When illegally deposed Maldivian President Nasheed was put behind bars in March 2015, many wondered if India would signal its intent by a military show of force — a flotilla of naval vessels or a few sorties by fighters over Male would have unambiguously conveyed New Delhi's position and its willingness to project power. Those were the early days of the Narendra Modi government, and with its emphasis on breaking from the past, this course of action could have become the new normal. It would have harked a new future but also linked to the past, of nearly three decades ago.
In the 1980s, after Rajiv Gandhi became Prime Minister, India displayed hitherto unseen boldness in projecting power in the neighbourhood. Indian armed forces undertook expeditionary missions at very short notice, the most famous among them being Operation Cactus undertaken in 1988 in the Maldives, to undo the coup against President Gayoom. The outcome of the mission was perfect: Gayoom was restored to power, there were no Indian casualties, the global media covered the operation in glowing terms and India was feted, its prestige increased manifold. But there was a lot that went into making Operation Cactus a success.
In the 1980s, after Rajiv Gandhi became Prime Minister, India displayed hitherto unseen boldness in projecting power in the neighbourhood.
As information trickled in to India and the crisis that was unfolding in the Maldives became apparent in the early hours of 3 November 1988, the direction that the political brass would want to take, although never explicitly stated, was easy to divine for foreign ministry mandarins and the military. Everyone knew what was going to be done, and started working towards it well before Rajiv Gandhi returned from Calcutta to chair a meeting in the Operations Room in South Block and take personal charge of the situation. Imagine: a joint secretary in the foreign ministry called the vice chief of the Indian Air Force to ready the aircraft even before attempting to inform the foreign secretary — so clear was the direction that India would take. The army, the IAF and the navy worked in perfect tandem, and the media, both Indian and foreign, were taken along to witness and report on the operation.
But around the same time, another overseas operation that India had launched was not going so well. The Indian Peace Keeping Force was deployed to Sri Lanka mainly to maintain law and order in the country's civil-war-torn north. The IPKF also had contingency plans to prevent a coup against President Jayewardene, who had signed a peace accord with Rajiv Gandhi, under which the IPKF was sent to Sri Lanka. But rather than being the keepers of the peace, the IPKF ended up having to fight India's Frankenstein's monster, the LTTE, who turned out to be ferocious fighters. The IPKF first got a taste of their ferocity when they tried to capture Jaffna in an audacious operation.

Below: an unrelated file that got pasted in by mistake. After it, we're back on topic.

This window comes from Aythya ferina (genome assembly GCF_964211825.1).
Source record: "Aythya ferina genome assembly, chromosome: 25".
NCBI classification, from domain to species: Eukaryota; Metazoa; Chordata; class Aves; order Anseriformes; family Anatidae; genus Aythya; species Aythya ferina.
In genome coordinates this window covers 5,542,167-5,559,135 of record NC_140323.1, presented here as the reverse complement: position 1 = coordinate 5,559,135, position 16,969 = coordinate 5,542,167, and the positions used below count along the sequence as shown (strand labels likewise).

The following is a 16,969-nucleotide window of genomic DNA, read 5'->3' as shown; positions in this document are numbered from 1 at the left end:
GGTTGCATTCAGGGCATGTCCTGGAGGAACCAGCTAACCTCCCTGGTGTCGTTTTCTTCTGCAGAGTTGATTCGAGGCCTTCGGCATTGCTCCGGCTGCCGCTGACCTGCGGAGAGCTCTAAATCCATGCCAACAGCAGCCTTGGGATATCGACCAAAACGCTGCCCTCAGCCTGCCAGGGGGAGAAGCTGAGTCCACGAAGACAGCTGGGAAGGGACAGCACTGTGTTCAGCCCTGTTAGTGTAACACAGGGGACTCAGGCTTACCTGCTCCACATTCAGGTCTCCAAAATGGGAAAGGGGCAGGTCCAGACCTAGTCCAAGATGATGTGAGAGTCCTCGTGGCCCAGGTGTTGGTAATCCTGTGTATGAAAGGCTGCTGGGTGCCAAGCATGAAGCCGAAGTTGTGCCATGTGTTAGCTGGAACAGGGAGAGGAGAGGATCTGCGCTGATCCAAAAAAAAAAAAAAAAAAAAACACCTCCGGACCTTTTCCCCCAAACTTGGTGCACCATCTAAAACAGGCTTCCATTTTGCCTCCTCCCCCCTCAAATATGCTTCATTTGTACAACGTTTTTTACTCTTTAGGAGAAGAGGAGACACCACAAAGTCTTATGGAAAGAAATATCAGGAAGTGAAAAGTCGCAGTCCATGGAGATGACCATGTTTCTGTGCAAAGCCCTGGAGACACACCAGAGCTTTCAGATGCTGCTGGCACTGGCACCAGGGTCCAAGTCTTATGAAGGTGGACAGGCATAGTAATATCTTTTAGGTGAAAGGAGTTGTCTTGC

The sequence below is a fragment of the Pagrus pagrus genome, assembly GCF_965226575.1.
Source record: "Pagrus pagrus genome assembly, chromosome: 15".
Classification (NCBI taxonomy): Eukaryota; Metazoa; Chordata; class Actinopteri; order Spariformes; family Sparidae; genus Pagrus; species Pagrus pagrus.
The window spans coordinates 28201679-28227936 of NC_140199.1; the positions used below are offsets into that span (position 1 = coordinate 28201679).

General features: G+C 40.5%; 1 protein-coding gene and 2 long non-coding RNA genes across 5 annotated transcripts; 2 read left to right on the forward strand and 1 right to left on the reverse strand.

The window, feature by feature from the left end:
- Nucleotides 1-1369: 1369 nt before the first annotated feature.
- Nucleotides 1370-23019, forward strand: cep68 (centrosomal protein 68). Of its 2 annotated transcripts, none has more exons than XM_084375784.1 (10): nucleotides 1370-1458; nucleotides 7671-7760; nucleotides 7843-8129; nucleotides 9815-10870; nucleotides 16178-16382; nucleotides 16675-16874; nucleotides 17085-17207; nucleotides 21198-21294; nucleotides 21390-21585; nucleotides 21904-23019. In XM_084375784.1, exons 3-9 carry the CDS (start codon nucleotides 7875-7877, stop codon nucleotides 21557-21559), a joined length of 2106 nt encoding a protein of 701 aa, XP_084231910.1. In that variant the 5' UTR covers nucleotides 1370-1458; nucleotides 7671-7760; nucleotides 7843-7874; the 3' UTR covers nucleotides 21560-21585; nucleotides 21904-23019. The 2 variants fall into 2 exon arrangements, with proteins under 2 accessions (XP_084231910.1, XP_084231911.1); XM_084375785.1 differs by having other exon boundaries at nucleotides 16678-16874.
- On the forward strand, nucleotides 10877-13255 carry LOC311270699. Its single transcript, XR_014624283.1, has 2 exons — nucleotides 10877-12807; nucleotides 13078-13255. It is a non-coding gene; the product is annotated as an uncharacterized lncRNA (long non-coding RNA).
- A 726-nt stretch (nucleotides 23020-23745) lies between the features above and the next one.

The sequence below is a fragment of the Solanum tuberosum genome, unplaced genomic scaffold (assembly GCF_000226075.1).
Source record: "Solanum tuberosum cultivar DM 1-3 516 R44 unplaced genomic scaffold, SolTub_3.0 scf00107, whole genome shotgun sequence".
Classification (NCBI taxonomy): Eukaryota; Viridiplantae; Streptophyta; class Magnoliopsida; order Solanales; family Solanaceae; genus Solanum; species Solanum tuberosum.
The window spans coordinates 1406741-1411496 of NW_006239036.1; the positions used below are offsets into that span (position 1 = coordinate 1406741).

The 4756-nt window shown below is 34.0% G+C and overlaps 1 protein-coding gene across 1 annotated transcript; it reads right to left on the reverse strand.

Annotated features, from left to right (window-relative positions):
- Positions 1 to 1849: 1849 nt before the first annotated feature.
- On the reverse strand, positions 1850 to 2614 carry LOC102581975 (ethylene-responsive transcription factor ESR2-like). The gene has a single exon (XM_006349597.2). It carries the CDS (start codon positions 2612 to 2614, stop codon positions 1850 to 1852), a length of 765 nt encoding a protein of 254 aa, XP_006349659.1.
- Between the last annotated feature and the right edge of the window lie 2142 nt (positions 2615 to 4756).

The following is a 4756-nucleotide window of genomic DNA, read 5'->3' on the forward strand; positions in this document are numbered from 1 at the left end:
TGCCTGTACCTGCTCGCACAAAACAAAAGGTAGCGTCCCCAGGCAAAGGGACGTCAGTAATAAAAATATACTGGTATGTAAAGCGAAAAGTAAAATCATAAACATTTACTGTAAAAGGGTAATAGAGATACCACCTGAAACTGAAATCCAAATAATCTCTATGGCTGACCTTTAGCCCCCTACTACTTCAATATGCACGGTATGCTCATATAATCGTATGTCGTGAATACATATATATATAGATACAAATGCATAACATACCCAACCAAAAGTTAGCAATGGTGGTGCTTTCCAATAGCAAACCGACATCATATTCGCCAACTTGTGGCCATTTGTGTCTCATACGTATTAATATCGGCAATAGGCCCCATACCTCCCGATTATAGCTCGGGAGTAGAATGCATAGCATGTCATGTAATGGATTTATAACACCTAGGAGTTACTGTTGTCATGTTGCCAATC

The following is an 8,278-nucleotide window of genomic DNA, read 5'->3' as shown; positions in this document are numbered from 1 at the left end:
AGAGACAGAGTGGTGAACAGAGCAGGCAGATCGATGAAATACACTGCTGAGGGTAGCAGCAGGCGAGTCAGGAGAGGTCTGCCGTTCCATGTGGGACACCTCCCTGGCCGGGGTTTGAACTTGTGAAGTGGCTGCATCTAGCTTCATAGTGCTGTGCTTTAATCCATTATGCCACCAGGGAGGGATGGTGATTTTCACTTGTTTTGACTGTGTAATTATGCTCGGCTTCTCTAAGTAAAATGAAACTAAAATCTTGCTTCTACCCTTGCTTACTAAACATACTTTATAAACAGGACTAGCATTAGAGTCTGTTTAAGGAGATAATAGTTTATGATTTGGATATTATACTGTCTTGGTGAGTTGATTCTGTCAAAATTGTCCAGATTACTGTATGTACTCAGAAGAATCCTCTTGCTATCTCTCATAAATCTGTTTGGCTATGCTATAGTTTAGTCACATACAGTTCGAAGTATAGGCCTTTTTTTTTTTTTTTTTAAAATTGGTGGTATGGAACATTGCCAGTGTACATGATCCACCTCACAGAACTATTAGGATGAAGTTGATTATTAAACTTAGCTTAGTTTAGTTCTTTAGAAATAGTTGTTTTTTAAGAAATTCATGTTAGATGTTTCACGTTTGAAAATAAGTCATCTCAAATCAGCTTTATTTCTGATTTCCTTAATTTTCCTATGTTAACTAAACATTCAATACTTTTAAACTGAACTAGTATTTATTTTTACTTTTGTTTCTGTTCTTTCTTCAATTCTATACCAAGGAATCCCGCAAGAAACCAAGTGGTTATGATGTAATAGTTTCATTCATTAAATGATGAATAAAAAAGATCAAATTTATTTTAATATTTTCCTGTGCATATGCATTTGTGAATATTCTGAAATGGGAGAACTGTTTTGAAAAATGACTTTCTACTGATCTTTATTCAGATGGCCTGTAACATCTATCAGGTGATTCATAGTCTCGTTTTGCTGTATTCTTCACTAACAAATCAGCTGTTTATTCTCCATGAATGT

As part of that mission, 13 Sikh LI was tasked with landing at Jaffna University ground — the LTTE was headquartered in the area — in a heliborne operation. A team from 10 Para Commando battalion was to act as the pathfinder for the operation and also net the LTTE supremo, Prabhakaran. In the Maldives, the para brigade had gone in armed with tourist brochures for want of proper military maps, while in Jaffna, the Sikh LI battalion had maps that were from half a century ago. Everything that could go wrong went wrong in Sri Lanka. Helicopters were shot down, the Sikh LI platoon was eliminated, and the para commandos were trapped in a residential area surrounded by rebels. To rescue the injured para commandos, brigade-level forces and tanks were put on the job, and struggled. Those 37 hours saw the LTTE at its fiercest, while the IPKF struggled to find its feet.
The Sri Lanka experience put India off further overseas adventures. New Delhi started proffering the excuse that it would operate overseas only under the UN flag, and this became de facto policy. But when things went wrong for a Gorkha battalion during a UN peacekeeping mission in Sierra Leone in 2000, the Indian government was forced to respond and take charge of the situation. And respond effectively it did, 10,000 kilometres away in the tropical forests of west Africa, Operation Khukri was launched. More than 200 Indian soldiers kept hostage by rebels for 90 days were rescued without any harm, as Indian armed forces took the bulk of the responsibility in what was dressed up as a multinational UN mission. Operation Khukri was a resounding success.
The Sri Lanka experience put India off further overseas adventures. New Delhi started proffering the excuse that it would operate overseas only under the UN flag, and this became de facto policy.
The success of the Sierra Leone experience, however, does not hide the pitfalls of working in the UN environment. The Nigerians were not happy to see India flex its muscle in their backyard, and the five permanent members of the UN Security Council were unwilling to put their might behind India when its soldiers were imperilled. The UN Secretary General prevaricated, neither approving nor rejecting the Indian force commander's request to launch a military operation.
As India grows into a regional and global power, it will need its military to be prepared for overseas missions. Operation Khukri tells us that working under the UN flag is not necessarily the best option in such cases, and India would do well to go out on its own. The lessons of Operation Pawan and Operation Cactus can provide us with the right template for any such operations in the future. A well-prepared military, political will and a clarity of strategic thought are essential to pull off any overseas mission. If this book helps in even a limited manner in nudging government thinking in that direction, it would have achieved its purpose.
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